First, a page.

The genus Atriplex L. (Amaranthaceae) numbers about 270 species (McArthur and Sanderson, 1984) distributed mainly in the deserts and semideserts in southwestern North America, in southern Australia, in southern Central Asia, in southwestern South America (Osmond et al., 1980; McArthur and Sanderson, 1984), or in coastal and solonchak regions of the Northern Hemisphere (Osmond et al., 1980). Most previous population studies in Atriplex used allozymes (Mandák et al., 2005, 2006a, 2006b), and highly variable microsatellites have been employed only in the study of the Australian species A. nummularia Lindl. (Byrne et al., 2008). To date, no nuclear simple sequence repeat markers (SSRs) have been developed specifically for A. tatarica L. and successfully cross-amplified to closely related Atriplex and Chenopodium L. species to enable population-level assessment of various representatives of the genus. Given the number of species in both the genus and the whole family, we expect that these markers will have broad applicability for conservation and population-level analyses.
Atriplex tatarica is an annual diploid (2n = 2x = 18) with a mixed mating system (Mandák et al., 2005) and is native to a wide area of Eurasia (Kochánková and Mandák, 2008). Along with 13 other species, it belongs to the section Sclerocalymma (Asch.) Asch. & Graebn. The distribution center of this section is located in southern Central Asia (Kochánková and Mandák, 2008). In Europe the species has a continental distribution. The northwestern border of its current continuous European range runs through the Czech Republic (southern Moravia), southern Slovakia, eastern Poland, and central Belarus, and its expansion in these countries has recently been reported (Kochánková and Mandák, 2008). The species possesses remarkable heterocarpy, which is morphologically manifested in the shape and size of bracteoles and in the size and color of fruits. Heterocarpy enables colonizing species such as A. tatarica to survive both major disturbances and unfavorable conditions (by ensuring that at least some seeds persist) and to expand during periods of favorable conditions (by ensuring that some seeds effectively spread and germinate) (Doudová et al., 2017). In this paper, we report the development and characterization of 16 novel microsatellite loci for A. tatarica. Additionally, we cross-amplified these loci in four and seven species of the genera Atriplex and Chenopodium, respectively.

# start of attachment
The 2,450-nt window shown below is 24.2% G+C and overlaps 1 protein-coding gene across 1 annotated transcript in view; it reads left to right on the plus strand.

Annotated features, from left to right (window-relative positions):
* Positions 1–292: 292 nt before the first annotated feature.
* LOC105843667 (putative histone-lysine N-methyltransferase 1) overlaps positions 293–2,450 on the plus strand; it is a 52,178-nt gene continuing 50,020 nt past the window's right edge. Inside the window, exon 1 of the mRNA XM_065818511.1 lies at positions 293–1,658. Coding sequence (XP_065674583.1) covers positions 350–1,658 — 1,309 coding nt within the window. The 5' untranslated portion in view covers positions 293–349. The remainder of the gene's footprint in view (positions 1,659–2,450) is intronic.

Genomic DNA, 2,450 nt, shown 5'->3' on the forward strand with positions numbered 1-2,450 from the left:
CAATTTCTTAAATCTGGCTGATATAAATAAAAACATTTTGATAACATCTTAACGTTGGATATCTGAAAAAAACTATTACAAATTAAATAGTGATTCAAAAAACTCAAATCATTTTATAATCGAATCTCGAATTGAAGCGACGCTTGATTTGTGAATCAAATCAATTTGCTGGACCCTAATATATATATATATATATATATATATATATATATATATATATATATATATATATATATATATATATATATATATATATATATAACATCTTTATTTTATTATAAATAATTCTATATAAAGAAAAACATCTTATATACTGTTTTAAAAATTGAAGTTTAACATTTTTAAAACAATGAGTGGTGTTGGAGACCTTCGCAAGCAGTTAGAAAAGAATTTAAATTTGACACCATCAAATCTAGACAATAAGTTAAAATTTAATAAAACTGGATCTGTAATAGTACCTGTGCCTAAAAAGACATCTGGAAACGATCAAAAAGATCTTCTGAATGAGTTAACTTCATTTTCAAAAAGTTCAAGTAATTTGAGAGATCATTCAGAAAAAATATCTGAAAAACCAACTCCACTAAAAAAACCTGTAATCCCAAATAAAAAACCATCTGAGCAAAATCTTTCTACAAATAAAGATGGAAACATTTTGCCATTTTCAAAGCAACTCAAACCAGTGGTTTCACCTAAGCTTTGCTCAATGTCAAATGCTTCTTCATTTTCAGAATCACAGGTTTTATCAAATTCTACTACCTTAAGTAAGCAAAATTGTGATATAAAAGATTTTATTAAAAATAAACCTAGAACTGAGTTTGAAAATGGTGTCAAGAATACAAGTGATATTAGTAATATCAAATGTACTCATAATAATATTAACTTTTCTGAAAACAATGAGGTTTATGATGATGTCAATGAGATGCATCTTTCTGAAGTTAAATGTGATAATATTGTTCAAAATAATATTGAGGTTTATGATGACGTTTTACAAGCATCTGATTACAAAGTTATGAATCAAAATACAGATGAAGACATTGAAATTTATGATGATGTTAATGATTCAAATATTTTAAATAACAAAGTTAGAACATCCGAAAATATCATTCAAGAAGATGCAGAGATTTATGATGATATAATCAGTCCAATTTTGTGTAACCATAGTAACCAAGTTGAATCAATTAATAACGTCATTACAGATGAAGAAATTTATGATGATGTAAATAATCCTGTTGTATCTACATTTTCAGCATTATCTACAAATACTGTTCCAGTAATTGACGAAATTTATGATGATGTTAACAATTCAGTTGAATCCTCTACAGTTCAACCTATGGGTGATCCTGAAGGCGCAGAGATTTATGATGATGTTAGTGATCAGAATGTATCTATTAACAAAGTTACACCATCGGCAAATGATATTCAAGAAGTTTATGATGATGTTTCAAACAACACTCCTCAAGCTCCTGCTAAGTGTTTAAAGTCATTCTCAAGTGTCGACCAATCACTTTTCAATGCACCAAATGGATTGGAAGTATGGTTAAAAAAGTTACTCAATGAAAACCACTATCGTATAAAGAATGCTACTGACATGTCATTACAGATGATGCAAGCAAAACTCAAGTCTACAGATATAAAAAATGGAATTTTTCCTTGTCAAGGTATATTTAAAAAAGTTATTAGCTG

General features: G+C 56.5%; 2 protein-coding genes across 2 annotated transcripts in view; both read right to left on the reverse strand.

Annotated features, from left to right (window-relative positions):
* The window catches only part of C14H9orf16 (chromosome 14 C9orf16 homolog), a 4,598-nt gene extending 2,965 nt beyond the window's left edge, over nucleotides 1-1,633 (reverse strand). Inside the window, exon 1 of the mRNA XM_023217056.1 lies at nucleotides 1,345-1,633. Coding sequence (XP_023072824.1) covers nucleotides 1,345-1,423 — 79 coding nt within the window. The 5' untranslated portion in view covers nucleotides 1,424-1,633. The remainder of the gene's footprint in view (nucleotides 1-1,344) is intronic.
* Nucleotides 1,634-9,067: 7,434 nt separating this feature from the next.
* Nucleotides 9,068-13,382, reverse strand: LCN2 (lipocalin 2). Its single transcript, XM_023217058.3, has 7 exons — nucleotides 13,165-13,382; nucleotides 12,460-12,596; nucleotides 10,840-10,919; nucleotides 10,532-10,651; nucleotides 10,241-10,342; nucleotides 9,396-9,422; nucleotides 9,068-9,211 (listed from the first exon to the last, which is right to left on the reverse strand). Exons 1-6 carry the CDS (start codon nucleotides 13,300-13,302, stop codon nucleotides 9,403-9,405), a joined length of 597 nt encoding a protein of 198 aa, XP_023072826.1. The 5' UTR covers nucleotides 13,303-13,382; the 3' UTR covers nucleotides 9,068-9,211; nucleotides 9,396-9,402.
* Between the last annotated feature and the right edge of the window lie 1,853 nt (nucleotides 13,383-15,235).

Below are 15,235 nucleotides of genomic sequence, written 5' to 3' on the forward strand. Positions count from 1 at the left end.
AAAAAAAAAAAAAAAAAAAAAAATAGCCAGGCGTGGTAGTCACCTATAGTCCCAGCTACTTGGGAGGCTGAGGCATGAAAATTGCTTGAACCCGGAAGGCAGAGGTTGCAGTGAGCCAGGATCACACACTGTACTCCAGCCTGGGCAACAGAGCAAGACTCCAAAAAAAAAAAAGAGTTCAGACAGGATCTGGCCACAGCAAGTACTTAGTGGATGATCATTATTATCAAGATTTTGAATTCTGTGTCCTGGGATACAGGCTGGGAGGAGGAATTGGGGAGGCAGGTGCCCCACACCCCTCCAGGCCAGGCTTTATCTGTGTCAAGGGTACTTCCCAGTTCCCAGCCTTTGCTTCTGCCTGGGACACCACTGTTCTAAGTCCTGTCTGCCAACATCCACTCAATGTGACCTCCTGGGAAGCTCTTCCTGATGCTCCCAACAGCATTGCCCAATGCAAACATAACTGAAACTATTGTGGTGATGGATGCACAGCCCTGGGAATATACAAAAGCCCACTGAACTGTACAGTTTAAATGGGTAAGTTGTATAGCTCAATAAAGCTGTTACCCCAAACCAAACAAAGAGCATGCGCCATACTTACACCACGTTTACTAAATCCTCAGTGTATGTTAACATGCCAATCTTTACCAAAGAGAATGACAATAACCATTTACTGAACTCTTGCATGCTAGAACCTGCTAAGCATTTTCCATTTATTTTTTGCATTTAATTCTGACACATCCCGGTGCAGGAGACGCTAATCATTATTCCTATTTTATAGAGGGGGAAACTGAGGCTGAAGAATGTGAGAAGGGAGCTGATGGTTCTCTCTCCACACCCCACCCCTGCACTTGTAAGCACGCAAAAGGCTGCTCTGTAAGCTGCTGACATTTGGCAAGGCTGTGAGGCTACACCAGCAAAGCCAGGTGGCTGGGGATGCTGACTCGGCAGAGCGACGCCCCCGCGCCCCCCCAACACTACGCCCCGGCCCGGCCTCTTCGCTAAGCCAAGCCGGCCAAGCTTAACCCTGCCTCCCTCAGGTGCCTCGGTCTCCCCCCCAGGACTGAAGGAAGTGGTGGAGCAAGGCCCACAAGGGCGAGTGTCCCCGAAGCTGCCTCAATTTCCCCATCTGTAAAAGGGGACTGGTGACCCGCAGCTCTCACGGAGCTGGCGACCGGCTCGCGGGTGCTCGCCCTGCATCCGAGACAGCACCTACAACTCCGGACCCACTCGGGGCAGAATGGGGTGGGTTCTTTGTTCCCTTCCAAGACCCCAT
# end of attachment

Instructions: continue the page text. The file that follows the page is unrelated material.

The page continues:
METHODS AND RESULTS
Microsatellite development—Total genomic DNA of A. tatarica was extracted from 20–25 mg of silica gel-dried leaf tissue from seven samples of different population origin (Appendix 1) using the DNeasy Plant Mini Kit (QIAGEN, Hilden, Germany). These samples were used by GenoScreen (Lille, France) to develop microsatellite loci following the protocol of Malausa et al. (2011) based on GS FLX Titanium pyrosequencing (454 Life Sciences, a Roche Company, Branford, Connecticut, USA) of microsatellite-enriched DNA libraries. Microsatellite enrichment was carried out using eight microsatellite probes [(AG)10, (AC)10, (AAC)8, (AGG)8, (ACG)8, (AAG)8, (ACAT)6, (ATCT)6]. The sequencing yielded 32,229 reads, and 1956 of these contained microsatellite motifs. Primers were designed based on reads of the positive strands using QDD software (Meglécz et al., 2010).
Characteristics of 16 polymorphic microsatellite loci of Atriplex tatarica.